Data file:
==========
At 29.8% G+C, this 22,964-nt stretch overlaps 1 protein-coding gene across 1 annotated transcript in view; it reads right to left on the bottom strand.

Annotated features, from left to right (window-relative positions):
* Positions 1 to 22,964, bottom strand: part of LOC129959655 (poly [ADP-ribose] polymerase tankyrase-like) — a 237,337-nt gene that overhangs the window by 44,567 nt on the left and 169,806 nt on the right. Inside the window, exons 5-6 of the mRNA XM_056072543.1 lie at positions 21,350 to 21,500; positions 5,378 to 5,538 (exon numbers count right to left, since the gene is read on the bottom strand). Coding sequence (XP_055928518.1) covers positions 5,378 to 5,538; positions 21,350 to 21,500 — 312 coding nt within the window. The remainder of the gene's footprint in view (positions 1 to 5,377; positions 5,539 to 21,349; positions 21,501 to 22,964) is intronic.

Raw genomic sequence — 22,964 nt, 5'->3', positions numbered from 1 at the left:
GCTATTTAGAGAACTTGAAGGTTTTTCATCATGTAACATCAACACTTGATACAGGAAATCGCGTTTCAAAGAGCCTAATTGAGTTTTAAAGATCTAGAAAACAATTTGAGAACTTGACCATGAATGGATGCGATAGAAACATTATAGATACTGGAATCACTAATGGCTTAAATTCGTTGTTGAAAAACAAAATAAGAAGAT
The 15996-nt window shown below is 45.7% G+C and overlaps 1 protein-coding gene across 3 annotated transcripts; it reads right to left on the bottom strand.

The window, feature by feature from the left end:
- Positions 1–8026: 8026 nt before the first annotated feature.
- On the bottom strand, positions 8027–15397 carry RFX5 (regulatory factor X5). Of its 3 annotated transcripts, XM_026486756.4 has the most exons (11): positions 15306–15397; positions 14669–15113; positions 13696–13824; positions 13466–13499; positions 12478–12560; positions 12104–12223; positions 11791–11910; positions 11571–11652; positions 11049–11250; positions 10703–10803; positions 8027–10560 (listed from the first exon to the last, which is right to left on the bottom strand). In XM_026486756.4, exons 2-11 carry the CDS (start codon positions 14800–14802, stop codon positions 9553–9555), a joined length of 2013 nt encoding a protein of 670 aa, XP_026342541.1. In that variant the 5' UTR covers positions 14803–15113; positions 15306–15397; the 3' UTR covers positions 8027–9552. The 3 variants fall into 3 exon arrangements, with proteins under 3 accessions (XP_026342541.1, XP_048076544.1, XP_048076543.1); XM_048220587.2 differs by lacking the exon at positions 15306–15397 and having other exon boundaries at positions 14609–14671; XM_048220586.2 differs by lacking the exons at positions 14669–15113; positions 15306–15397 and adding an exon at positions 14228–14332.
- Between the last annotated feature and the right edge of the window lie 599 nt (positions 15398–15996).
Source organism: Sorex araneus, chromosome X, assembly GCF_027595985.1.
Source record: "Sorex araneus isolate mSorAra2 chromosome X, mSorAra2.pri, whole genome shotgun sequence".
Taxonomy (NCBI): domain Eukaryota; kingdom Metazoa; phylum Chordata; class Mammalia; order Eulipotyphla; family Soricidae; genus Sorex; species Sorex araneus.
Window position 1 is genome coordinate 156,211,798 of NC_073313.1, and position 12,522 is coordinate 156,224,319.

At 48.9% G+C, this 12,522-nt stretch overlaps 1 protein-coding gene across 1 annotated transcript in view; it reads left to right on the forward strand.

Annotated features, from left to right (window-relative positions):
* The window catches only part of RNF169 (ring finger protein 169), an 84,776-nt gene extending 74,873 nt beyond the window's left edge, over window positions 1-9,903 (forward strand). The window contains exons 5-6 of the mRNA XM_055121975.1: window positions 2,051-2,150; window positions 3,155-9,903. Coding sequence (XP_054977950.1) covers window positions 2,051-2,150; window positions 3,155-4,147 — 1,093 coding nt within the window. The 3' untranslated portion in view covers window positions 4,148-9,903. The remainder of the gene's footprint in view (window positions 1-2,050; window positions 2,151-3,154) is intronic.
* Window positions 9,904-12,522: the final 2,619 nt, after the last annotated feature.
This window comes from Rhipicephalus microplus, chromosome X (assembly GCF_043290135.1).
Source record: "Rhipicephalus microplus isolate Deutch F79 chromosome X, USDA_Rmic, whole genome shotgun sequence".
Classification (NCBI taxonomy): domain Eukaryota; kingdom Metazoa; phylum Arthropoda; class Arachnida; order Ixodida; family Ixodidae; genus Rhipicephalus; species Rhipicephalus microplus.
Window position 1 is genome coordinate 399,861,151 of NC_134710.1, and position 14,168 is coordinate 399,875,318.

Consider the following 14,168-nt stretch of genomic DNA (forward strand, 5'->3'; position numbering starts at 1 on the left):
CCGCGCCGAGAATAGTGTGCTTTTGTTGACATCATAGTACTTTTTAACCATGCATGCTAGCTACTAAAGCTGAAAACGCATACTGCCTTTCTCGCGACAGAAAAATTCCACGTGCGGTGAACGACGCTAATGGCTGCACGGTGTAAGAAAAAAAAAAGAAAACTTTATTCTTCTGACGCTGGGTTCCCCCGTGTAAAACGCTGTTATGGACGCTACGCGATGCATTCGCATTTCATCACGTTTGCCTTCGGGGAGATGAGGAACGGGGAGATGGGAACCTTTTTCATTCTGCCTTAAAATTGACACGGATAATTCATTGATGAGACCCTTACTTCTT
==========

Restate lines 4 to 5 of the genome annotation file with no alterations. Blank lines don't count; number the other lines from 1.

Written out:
Raw genomic sequence — 22,964 nt, 5'->3', positions numbered from 1 at the left:
GCTATTTAGAGAACTTGAAGGTTTTTCATCATGTAACATCAACACTTGATACAGGAAATCGCGTTTCAAAGAGCCTAATTGAGTTTTAAAGATCTAGAAAACAATTTGAGAACTTGACCATGAATGGATGCGATAGAAACATTATAGATACTGGAATCACTAATGGCTTAAATTCGTTGTTGAAAAACAAAATAAGAAGAT